I launched what is now an internationally acclaimed documentary last year, titled “Remember Baghdad,” which chronicles the history of the Jews of Iraq until the community’s destruction in recent decades. It’s already been seen by many thousands of people, from Jews and non-Jews around the world to senior Iraqi diplomats.
So it is with great interest that I read the article “Iraqi-Jewish archive triggers ‘traumatic memories,’ ” published on Al Jazeera a few weeks ago. While in part, it nicely encapsulates issues like the history and sensitivity surrounding the Iraqi Jewish Archive and Iraqi Jewry’s feelings towards our former homeland, it missed some vital elements.
First, and perhaps importantly, it should be recognized that the archive is mostly private and community artifacts, from family heirlooms to school records. These were not the property of the state, and were taken from the homes and communities that we were forced to abandon as tens of thousands of Jews—many of whom had been living in these lands for thousands of years—fled increasing atrocities, pogroms and attacks against our communities.
A condition for being able to flee to sanctuary and safety was that we leave behind our properties, assets and goods.
That they were confiscated by Iraqi dictator Saddam Hussein’s Intelligence Agency and left in a basement until discovery by the U.S. Army during the Iraq war should not nullify the nature of this stolen property.
Secondly, while we are indeed indebted to the United States for rescuing and restoring the archive, which would undoubtedly have been left to rot otherwise, it’s not American property.
However, the answer to what happens next should lie in not whose property it is, but where would it be best preserved and provide access for all, especially in its potential use as a gateway towards better relations between Jews and Arabs.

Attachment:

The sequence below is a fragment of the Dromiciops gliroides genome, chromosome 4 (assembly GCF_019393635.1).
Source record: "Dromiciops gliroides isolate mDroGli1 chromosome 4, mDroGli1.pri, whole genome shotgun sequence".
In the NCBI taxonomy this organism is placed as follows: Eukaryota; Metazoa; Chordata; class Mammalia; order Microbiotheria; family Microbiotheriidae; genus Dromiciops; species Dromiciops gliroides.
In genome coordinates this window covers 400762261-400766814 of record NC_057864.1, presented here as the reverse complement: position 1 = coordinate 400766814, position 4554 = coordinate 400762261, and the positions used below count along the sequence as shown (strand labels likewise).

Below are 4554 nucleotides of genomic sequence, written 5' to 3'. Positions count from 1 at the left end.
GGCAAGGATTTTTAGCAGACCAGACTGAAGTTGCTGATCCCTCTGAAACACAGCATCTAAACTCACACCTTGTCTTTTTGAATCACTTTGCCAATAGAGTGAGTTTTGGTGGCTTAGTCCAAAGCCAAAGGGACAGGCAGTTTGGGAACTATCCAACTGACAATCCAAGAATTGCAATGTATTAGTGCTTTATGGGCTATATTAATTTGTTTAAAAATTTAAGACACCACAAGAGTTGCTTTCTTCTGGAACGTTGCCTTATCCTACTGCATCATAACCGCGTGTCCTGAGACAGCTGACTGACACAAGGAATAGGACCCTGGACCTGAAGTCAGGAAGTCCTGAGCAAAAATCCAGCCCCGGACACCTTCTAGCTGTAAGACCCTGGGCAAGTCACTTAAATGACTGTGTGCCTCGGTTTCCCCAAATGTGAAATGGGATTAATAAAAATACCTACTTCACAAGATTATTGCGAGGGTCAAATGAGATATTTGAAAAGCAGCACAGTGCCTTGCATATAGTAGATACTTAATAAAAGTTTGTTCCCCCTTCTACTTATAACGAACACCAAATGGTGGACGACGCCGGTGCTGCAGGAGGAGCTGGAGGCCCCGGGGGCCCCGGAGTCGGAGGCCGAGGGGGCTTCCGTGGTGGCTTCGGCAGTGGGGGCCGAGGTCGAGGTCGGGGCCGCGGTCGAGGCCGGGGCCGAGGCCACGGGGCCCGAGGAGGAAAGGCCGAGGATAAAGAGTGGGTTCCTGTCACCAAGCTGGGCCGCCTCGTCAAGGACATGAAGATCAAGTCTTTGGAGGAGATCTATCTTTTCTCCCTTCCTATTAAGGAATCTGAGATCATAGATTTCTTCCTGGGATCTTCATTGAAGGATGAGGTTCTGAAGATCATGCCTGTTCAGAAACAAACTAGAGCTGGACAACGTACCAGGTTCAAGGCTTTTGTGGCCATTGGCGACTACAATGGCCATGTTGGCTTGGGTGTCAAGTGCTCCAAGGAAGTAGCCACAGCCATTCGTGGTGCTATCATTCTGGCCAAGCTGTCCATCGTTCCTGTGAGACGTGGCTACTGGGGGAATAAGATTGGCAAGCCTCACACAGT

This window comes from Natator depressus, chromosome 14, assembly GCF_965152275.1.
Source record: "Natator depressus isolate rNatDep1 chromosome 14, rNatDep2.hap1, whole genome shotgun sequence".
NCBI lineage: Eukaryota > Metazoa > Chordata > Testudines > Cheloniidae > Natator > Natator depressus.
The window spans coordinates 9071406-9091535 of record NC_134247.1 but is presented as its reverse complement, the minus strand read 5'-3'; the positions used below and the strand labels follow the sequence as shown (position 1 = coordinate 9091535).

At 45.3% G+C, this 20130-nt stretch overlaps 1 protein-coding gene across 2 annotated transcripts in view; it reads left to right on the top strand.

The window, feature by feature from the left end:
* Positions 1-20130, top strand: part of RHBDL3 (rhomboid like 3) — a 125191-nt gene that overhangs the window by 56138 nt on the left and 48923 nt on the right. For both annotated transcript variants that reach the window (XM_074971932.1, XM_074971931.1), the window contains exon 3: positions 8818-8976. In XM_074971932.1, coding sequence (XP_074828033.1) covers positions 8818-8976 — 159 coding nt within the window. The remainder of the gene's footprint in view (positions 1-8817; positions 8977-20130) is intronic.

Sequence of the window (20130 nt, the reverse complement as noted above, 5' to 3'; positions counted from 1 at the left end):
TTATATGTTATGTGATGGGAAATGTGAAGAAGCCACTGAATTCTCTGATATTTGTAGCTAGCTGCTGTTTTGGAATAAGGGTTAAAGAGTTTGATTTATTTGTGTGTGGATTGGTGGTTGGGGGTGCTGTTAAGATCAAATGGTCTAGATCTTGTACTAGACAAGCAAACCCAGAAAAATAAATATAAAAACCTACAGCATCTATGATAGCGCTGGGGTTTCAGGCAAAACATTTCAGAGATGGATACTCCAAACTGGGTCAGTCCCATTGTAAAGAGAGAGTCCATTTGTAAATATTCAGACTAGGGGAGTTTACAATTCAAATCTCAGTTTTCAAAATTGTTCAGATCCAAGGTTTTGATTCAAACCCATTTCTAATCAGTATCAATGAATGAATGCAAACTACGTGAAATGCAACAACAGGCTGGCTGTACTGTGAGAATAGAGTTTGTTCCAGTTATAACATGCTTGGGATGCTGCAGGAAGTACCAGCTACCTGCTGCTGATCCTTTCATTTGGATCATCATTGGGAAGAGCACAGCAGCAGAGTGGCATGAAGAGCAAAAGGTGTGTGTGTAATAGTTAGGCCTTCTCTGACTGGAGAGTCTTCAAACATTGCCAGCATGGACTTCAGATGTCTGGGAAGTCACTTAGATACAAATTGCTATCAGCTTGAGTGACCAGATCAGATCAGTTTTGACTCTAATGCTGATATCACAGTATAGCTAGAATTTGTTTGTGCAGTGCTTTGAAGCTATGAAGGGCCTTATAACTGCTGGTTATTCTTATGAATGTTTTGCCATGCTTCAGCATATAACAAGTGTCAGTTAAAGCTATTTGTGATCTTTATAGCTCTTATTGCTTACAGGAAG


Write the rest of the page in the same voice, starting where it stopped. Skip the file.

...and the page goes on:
Between 1950 and 1952, approximately 130,000 Iraqi Jews were airlifted to Israel, where they became fully integrated into the country despite their arrival with no assets. This constituted around 75 percent of the total Iraqi Jewish community at the time. While the creation of the State of Israel was the proximate driver, the Jewish community, which had been living in many places around Iraq, had already been traumatized by the Nazi-directed troubles in the early 1940s that highlighted the need for a safe haven, which Israel now represented.
Those of us who remained behind subsequently fled in the ensuing years—after the Iraqi government stripped us of our citizenship, property and business interests—to places like the United Kingdom.
Many of us, despite how it ended, look back fondly on our lives in Iraq and are deeply proud of our more than three-millennia sojourn there. Some of the greatest rabbis, scholars and artists enriched not only world Jewry with their work, but the non-Jewish world around them.
Arabic was our mother tongue, our culture and a strong part of our identity. Iraq is still in our blood and in our bones. It’s like a distant bell ringing in the back of our heads, always reminding us where we came from.